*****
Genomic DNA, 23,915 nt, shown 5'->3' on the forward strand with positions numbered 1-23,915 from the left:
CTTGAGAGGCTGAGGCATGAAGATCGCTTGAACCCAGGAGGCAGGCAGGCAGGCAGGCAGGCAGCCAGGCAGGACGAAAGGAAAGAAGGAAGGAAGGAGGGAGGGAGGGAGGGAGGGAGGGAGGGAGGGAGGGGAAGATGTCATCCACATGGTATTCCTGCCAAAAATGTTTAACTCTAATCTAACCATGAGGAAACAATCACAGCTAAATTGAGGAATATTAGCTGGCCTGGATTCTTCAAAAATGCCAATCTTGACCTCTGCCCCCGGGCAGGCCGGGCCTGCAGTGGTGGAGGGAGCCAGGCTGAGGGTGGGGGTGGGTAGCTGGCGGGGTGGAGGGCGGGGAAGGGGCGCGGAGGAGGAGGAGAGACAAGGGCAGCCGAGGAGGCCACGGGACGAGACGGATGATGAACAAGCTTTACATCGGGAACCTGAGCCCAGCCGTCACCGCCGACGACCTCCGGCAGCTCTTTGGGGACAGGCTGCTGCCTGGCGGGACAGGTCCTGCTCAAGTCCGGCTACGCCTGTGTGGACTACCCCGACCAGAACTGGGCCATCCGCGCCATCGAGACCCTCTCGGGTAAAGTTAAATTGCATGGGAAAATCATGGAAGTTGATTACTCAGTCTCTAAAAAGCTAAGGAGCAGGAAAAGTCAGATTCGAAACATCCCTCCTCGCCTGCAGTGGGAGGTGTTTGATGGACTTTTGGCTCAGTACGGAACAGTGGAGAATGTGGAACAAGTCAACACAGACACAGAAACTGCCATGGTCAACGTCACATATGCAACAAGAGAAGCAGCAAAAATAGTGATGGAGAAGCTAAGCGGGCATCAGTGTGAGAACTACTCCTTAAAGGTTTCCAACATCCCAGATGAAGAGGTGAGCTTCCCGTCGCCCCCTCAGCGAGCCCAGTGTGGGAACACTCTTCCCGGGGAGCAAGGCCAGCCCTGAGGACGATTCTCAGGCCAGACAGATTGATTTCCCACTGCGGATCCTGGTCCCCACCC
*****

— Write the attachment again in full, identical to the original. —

Genomic DNA, 23,915 nt, shown 5'->3' on the forward strand with positions numbered 1-23,915 from the left:
CTTGAGAGGCTGAGGCATGAAGATCGCTTGAACCCAGGAGGCAGGCAGGCAGGCAGGCAGGCAGCCAGGCAGGACGAAAGGAAAGAAGGAAGGAAGGAGGGAGGGAGGGAGGGAGGGAGGGAGGGAGGGAGGGGAAGATGTCATCCACATGGTATTCCTGCCAAAAATGTTTAACTCTAATCTAACCATGAGGAAACAATCACAGCTAAATTGAGGAATATTAGCTGGCCTGGATTCTTCAAAAATGCCAATCTTGACCTCTGCCCCCGGGCAGGCCGGGCCTGCAGTGGTGGAGGGAGCCAGGCTGAGGGTGGGGGTGGGTAGCTGGCGGGGTGGAGGGCGGGGAAGGGGCGCGGAGGAGGAGGAGAGACAAGGGCAGCCGAGGAGGCCACGGGACGAGACGGATGATGAACAAGCTTTACATCGGGAACCTGAGCCCAGCCGTCACCGCCGACGACCTCCGGCAGCTCTTTGGGGACAGGCTGCTGCCTGGCGGGACAGGTCCTGCTCAAGTCCGGCTACGCCTGTGTGGACTACCCCGACCAGAACTGGGCCATCCGCGCCATCGAGACCCTCTCGGGTAAAGTTAAATTGCATGGGAAAATCATGGAAGTTGATTACTCAGTCTCTAAAAAGCTAAGGAGCAGGAAAAGTCAGATTCGAAACATCCCTCCTCGCCTGCAGTGGGAGGTGTTTGATGGACTTTTGGCTCAGTACGGAACAGTGGAGAATGTGGAACAAGTCAACACAGACACAGAAACTGCCATGGTCAACGTCACATATGCAACAAGAGAAGCAGCAAAAATAGTGATGGAGAAGCTAAGCGGGCATCAGTGTGAGAACTACTCCTTAAAGGTTTCCAACATCCCAGATGAAGAGGTGAGCTTCCCGTCGCCCCCTCAGCGAGCCCAGTGTGGGAACACTCTTCCCGGGGAGCAAGGCCAGCCCTGAGGACGATTCTCAGGCCAGACAGATTGATTTCCCACTGCGGATCCTGGTCCCCACCC